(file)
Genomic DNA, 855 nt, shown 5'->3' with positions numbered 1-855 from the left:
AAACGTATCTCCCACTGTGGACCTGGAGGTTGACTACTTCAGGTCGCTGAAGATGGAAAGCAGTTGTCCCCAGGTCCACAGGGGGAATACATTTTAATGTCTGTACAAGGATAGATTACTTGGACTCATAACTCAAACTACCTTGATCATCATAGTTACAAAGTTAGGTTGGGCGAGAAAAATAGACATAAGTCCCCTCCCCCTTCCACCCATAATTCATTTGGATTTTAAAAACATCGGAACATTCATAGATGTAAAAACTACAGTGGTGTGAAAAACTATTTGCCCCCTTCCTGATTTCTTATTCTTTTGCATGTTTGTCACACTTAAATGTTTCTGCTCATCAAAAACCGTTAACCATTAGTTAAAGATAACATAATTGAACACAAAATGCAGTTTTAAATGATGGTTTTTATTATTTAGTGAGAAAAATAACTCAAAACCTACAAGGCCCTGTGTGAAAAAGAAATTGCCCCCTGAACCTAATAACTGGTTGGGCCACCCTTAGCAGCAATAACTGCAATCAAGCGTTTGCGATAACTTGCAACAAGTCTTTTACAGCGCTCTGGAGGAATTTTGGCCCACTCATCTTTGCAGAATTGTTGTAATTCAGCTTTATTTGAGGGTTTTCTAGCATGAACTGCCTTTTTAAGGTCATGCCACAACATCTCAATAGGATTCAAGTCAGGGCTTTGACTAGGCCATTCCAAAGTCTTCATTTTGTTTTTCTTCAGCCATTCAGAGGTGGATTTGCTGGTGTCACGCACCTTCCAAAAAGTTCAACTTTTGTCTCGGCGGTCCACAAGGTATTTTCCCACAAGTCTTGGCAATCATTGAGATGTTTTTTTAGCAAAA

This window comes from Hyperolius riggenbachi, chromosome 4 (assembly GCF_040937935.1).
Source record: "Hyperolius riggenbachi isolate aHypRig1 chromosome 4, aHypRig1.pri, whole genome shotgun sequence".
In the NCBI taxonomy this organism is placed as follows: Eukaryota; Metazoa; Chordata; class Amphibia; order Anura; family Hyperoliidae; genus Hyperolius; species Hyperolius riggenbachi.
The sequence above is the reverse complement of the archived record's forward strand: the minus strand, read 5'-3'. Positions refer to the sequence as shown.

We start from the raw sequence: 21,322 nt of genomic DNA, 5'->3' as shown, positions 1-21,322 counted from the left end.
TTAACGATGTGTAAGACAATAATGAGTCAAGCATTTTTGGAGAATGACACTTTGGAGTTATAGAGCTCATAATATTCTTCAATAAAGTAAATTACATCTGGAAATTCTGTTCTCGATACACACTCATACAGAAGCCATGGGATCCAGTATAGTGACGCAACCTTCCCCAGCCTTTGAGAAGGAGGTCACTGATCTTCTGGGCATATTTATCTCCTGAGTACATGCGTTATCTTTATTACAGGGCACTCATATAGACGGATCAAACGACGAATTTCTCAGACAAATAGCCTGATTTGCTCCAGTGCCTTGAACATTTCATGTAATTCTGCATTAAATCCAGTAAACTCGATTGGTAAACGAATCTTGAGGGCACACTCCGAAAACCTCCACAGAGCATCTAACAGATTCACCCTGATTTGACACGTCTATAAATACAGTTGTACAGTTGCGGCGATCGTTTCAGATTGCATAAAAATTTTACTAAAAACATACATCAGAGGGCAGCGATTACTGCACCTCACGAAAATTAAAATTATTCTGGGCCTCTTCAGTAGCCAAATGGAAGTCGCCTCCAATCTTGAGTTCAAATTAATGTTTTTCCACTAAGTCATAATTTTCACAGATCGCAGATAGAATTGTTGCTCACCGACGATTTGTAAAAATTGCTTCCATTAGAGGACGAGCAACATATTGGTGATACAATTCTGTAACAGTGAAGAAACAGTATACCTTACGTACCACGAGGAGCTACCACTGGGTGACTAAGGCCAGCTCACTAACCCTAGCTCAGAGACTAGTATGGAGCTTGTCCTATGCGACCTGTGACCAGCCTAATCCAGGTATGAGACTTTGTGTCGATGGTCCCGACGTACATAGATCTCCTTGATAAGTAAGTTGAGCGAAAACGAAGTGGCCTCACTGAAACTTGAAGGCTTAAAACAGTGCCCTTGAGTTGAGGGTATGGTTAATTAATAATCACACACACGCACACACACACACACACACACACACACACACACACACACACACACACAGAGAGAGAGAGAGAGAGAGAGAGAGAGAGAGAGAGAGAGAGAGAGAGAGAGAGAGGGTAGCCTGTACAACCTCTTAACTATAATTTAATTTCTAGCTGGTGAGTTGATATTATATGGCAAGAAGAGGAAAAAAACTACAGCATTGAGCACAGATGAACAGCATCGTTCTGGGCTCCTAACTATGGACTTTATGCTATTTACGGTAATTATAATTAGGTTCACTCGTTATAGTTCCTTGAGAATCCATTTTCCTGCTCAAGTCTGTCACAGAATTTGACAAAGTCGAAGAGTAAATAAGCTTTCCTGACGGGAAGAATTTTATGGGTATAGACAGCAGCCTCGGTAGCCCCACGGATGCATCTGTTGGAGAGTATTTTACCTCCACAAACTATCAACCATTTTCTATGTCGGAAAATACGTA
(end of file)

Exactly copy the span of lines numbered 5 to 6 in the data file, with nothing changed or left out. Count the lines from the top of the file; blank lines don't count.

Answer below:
In the NCBI taxonomy this organism is placed as follows: Eukaryota; Metazoa; Chordata; class Amphibia; order Anura; family Hyperoliidae; genus Hyperolius; species Hyperolius riggenbachi.
The sequence above is the reverse complement of the archived record's forward strand: the minus strand, read 5'-3'. Positions refer to the sequence as shown.